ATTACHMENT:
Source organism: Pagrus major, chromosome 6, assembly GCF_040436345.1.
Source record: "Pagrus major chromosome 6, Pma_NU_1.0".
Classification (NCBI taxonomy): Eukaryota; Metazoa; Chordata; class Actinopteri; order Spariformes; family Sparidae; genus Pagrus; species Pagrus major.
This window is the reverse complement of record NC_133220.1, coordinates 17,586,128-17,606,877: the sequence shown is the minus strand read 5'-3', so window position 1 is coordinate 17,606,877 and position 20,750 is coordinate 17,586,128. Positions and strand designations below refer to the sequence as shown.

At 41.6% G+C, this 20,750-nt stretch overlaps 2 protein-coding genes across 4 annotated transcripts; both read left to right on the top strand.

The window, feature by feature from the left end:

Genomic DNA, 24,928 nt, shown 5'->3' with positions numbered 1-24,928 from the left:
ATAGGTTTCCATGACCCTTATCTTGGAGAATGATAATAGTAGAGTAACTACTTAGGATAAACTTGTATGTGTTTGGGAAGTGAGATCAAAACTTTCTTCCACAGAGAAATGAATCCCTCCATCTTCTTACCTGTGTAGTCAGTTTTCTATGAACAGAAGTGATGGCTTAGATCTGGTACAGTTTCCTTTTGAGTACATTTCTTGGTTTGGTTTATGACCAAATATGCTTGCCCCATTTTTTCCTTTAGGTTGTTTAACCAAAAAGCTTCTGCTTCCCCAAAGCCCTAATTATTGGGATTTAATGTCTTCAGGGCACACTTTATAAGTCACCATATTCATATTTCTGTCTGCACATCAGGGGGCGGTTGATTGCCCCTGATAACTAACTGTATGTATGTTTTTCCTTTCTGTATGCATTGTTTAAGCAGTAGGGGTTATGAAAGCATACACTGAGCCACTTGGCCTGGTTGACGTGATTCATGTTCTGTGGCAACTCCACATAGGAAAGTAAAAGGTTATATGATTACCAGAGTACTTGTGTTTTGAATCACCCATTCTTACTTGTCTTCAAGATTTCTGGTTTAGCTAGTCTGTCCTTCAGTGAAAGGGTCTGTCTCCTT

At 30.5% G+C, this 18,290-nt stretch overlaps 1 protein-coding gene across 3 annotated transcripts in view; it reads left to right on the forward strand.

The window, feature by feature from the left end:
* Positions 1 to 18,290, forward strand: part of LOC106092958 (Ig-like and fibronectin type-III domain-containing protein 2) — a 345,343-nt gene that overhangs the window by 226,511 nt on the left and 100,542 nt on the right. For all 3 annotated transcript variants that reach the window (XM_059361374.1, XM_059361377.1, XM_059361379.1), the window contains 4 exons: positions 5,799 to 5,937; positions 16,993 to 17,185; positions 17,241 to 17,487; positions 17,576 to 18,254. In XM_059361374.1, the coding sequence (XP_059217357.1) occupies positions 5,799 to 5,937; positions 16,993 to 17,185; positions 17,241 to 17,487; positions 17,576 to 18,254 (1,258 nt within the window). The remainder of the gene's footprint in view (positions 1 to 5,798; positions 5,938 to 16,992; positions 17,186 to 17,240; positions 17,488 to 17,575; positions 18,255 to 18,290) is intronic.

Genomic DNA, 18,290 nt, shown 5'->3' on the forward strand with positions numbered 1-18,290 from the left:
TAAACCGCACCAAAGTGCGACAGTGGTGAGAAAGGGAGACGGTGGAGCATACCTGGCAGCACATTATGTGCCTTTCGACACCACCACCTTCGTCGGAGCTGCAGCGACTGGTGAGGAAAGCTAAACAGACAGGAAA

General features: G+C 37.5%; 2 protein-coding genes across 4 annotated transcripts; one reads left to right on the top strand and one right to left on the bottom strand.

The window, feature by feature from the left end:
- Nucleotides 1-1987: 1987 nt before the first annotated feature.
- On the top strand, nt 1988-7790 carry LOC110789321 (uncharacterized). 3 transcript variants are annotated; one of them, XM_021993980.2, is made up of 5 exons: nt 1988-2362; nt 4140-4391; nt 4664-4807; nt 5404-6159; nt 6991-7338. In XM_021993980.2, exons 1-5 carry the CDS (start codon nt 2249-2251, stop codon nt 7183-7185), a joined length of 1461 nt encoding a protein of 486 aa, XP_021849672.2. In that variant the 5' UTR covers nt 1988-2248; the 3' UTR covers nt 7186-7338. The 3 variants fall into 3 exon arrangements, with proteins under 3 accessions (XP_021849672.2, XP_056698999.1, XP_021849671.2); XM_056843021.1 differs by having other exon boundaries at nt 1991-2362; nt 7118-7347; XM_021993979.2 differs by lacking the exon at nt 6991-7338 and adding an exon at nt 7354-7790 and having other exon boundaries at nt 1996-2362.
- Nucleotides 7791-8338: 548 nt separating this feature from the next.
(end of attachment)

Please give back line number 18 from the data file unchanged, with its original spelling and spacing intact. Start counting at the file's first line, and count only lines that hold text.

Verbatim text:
- Nucleotides 7791-8338: 548 nt separating this feature from the next.